- Supply can't be cut quick enough to turn prices round: Coleman
- U.S. crude may revisit recent lows in next four to six weeks
Persisting gluts in most commodities and the lack of a strong economic rebound that would drive demand will probably keep a cap on raw-material prices this year, according to Michael Coleman, chief operating officer of RCMA Asset Management Pte.
“In a whole bunch of commodities, you’re still in a bear market, you’re still in an over-supplied, excess capacity, slow demand-growth environment and therefore, it’s a bit difficult to say why should it rally today,” Coleman said in an interview on March 4 in Singapore. “The commodities downcycle can only really end when global GDP growth accelerates.”
Commodities returns have fallen to the lowest since the 1990s amid surpluses in everything from oil to iron ore and grains as economic expansion in China, the biggest commodities consumer, slows to the weakest pace in a quarter century. Slumping prices of raw materials have slashed profits at companies from Exxon Mobil Corp. to BHP Billiton Ltd. and Glencore Plc.
“All the adjustment is having to come from the supply side and historically the supply side is not able to cut enough, quickly enough for long enough to actually turn things around,” Coleman said. “To take glut into deficit you need GDP growth to be stronger than it is today.” The Merchant Commodity Fund run by RCMA Asset Management returned about 6.1 percent in February and has around $224 million in assets.
The Bloomberg Commodity Index, a measure of investor returns from 22 raw materials, slumped the most in seven years in 2015, and is little changed this year. Banks including JPMorgan Chase & Co., Deutsche Bank AG and Barclays Plc have been scaling back commodities activity in the past three years amid rising regulatory scrutiny.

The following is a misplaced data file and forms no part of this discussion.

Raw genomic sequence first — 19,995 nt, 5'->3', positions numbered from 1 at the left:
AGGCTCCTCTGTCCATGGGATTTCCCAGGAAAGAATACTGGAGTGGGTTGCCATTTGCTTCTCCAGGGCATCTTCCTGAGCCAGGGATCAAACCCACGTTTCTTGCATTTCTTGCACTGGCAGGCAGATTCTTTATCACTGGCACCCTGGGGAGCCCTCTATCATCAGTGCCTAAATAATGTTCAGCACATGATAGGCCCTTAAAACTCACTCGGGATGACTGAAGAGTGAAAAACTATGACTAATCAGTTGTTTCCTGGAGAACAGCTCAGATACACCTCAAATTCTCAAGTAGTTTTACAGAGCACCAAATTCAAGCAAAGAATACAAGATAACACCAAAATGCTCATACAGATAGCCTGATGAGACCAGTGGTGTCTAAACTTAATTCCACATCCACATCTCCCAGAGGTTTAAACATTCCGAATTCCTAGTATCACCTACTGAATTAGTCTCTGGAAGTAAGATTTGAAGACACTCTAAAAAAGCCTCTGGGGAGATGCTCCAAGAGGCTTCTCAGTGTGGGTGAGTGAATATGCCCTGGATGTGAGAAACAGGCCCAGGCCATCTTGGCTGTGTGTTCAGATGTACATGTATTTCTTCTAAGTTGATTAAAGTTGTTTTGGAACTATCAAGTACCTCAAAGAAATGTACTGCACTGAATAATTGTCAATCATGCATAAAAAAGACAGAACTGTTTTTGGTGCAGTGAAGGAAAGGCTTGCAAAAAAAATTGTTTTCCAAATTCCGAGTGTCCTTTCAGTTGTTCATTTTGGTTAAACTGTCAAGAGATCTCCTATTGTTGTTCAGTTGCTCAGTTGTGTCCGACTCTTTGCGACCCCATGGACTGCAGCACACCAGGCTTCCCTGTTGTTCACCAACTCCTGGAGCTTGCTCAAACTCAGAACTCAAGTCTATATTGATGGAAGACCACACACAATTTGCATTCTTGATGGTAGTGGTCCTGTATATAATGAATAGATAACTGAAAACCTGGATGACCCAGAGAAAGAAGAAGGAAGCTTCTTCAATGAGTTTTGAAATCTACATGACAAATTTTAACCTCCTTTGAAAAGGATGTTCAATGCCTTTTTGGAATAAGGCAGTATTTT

Excess supplies are the main driver for bear markets across commodities, Goldman Sachs Group Inc. analysts said in January. While prices will likely have to fall further to spur the production cuts needed to end gluts, markets will start to rebound later in the year, they said. Volatile prices are a sign oil doesn’t have much further to fall, the bank said last month.
U.S. benchmark crude prices may revisit recent lows in the next four to six weeks if record stockpiles continue to increase in the U.S. storage hub of Cushing in Oklahoma, Coleman said. West Texas Intermediate will probably trade between $25 to $50 a barrel this year, with the outlook better in the summer and “pretty grim” in the fourth quarter as inventory builds, he said. Futures traded at $36.55 on Monday.
While iron ore roared back into a bull market this year, climbing above $50 a metric ton, Coleman doesn’t see scope for much more upside. Prices may trade between $30 and $50 for the rest of 2016 amid structural oversupply. “There’s way too much iron ore capacity and the higher the price goes, the more that will be switched back on,” he said.
Rubber has probably seen the bottom as the low output season has begun and producing countries have cut supplies, according to Chris Pardey, chief executive officer of RCMA Group, a physical trader and sister company of RCMA Asset Management. Futures in Tokyo have advanced 13 percent this year, recovering from the lowest in more than six years in January.
Other crop commodities have potential to rise because of supply disruptions from the weather, Coleman said. Palm oil climbed to the highest level since 2014 last month as El Nino-induced dry weather hurt crops in top producers Indonesia and Malaysia. A swing to a La Nina weather pattern could pose risks to corn in the U.S. Midwest, he said.
“This year commodity prices have started off quite volatile, and so we think there’s going to be a good opportunity set from relative value trading,” said Coleman, who’s looking for more investors in the hedge fund. “Some commodities are very deep into their cost curves and so the potential’s there for at least some short-term rallies, but I think it’s going to be more a sideways trading environment.”
The Merchant Commodity Fund, which started trading in 2004, has returned about 2.6 percent in 2016 after losing 3.2 percent last year and making a record 59 percent in 2014, according to company data.